It’s important to prepare for heat activity, whether it’s a day at the zoo or a hike in the mountains, by assessing risk and exposure throughout the day, said Lipman, who lives in Redwood City, California. Ask questions like, “Is there going to be shadows? Do you have ways to cool people down? do we have enough water Do we have salty snacks?”

To help prevent conditions like hyponatremia, or a drop in blood sodium levels that often result from excess water intake, Lipman suggests giving kids salty snacks like nuts, popcorn, and pretzels with every bottle of water they drink. If kids participate in outdoor activities for more than 60 minutes, Chiampas says to offer them a sports drink for their electrolytes.

Chiampas, who is also executive director of the Disaster Management and Community Preparedness Initiative at Northwestern Medicine, emphasizes the importance of dressing children in lightweight, moisture-wicking clothing that can wick away heat and absorb sweat.

He adds that if possible, try to schedule most of your children’s outdoor activities during the coolest times of the day, which are usually before 11:00 am and after 6:00 pm. If your kids need to be active during the hottest part of the day, build in frequent and intentional breaks and make sure they have either access to air conditioning or shade.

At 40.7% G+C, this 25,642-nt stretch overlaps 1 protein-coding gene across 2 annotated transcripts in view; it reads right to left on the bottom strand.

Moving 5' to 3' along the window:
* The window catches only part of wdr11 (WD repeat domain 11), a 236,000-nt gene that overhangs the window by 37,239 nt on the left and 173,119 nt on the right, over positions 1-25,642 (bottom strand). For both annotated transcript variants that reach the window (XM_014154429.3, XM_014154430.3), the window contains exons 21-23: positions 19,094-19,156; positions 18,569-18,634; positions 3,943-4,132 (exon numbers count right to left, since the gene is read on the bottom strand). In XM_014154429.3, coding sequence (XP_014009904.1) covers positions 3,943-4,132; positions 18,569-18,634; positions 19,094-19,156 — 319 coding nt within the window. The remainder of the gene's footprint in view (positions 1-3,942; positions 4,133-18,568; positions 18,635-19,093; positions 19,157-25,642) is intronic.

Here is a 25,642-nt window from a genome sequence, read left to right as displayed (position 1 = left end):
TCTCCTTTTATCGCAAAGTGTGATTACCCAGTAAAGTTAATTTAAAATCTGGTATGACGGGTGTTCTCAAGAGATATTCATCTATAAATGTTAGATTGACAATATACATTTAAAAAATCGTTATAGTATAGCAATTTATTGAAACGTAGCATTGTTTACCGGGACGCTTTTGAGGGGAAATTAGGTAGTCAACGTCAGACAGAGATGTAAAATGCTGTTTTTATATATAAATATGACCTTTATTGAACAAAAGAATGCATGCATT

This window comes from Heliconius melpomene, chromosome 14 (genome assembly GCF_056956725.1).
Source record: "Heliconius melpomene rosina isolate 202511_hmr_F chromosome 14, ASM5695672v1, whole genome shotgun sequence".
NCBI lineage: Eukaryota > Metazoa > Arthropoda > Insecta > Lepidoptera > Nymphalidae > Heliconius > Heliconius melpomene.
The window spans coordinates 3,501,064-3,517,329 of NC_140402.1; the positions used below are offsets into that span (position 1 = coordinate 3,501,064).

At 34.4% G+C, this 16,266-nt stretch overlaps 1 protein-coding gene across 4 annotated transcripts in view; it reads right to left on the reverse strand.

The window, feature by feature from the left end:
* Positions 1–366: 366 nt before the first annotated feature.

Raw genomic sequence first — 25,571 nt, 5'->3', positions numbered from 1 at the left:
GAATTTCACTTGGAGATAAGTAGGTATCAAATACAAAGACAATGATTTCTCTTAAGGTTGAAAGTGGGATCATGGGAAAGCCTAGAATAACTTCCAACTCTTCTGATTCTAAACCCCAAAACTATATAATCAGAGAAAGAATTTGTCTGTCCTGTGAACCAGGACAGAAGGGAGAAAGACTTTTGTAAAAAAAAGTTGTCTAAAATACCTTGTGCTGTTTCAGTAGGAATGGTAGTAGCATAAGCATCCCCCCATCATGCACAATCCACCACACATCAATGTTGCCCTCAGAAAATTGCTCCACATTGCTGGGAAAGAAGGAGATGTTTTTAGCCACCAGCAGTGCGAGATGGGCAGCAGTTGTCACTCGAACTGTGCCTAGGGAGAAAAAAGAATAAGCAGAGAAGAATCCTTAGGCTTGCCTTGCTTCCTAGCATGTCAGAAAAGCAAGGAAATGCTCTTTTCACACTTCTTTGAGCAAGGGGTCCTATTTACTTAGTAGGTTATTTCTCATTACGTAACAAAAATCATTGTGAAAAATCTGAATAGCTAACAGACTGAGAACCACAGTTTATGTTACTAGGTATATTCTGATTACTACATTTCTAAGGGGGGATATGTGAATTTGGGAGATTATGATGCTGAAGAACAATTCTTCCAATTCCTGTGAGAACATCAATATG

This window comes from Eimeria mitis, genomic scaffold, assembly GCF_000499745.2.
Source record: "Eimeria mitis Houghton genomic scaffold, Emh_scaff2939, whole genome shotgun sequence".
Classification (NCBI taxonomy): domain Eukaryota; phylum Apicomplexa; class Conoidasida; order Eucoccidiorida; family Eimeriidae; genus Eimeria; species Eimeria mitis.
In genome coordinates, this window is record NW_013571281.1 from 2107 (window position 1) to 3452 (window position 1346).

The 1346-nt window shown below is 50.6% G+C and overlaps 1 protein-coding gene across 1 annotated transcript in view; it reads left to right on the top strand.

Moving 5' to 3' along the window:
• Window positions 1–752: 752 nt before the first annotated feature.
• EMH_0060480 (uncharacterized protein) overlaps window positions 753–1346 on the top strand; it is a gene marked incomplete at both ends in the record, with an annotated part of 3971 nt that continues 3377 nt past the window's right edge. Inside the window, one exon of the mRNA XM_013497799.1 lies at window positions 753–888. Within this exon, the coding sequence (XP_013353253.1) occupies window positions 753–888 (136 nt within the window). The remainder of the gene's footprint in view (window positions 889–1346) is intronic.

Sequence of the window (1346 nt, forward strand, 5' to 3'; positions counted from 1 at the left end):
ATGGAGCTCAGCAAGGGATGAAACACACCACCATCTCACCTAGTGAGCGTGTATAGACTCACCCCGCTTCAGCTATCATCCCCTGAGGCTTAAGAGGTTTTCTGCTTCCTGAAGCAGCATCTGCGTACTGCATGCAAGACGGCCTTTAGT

He also points out that older children often transition from less indoor activity in June and July to full-fledged, school-related exercise in August.

“The risk is that children or even adolescents are not acclimatized, which means they have not been in the sun for a long time and they are exerting themselves,” Chiampas said. “And they essentially go from zero to 100 to prepare for the seasons and then we see some of the worst heat-related results.”

He says parents can help their children transition into a sporting season more confidently by encouraging them to engage in moderate physical activity seven to 10 days before starting outdoor training.

Look for signs of struggle

Heat-related illnesses have a spectrum that doctors say begins with heat exhaustion and ends with heat stroke, an emergency often associated with changes in mental status and a very high core body temperature of 104 degrees or higher that requires immediate medical attention.

According to Lipman, early warning signs of heat stroke include hot and flushed skin, decreased interaction, nausea and dizziness.

Wild says a child with swelling, cramps, nausea, fainting, or weakness in the heat should be evaluated immediately. She recommends putting the child in a shaded, cool place to rest, offering water, and taking internal body temperature with an oral or rectal thermometer (as opposed to a forehead surface temperature measurement).

The best way to cool a child down, she says, is to place wet washcloths on their skin, spray them with cold water, or give them a cool bath.

If you suspect your child is suffering from heat stroke, call a doctor and while you wait, Lipman says to immerse your child up to their shoulders in a lake, bath or pool.

“Soaking in cold water is the best way to cool off a heat stroke,” he said. “That’s the gold standard: the colder the better.”

Braverman says he wants to leave parents with “a massive” reminder: “This is so, so, so crucially important. Under no circumstances should you leave a child in the car, even with the windows open. Cars can heat up extremely quickly. Just get in the habit of always looking in the back seat of a car. Always take your child out of the car.”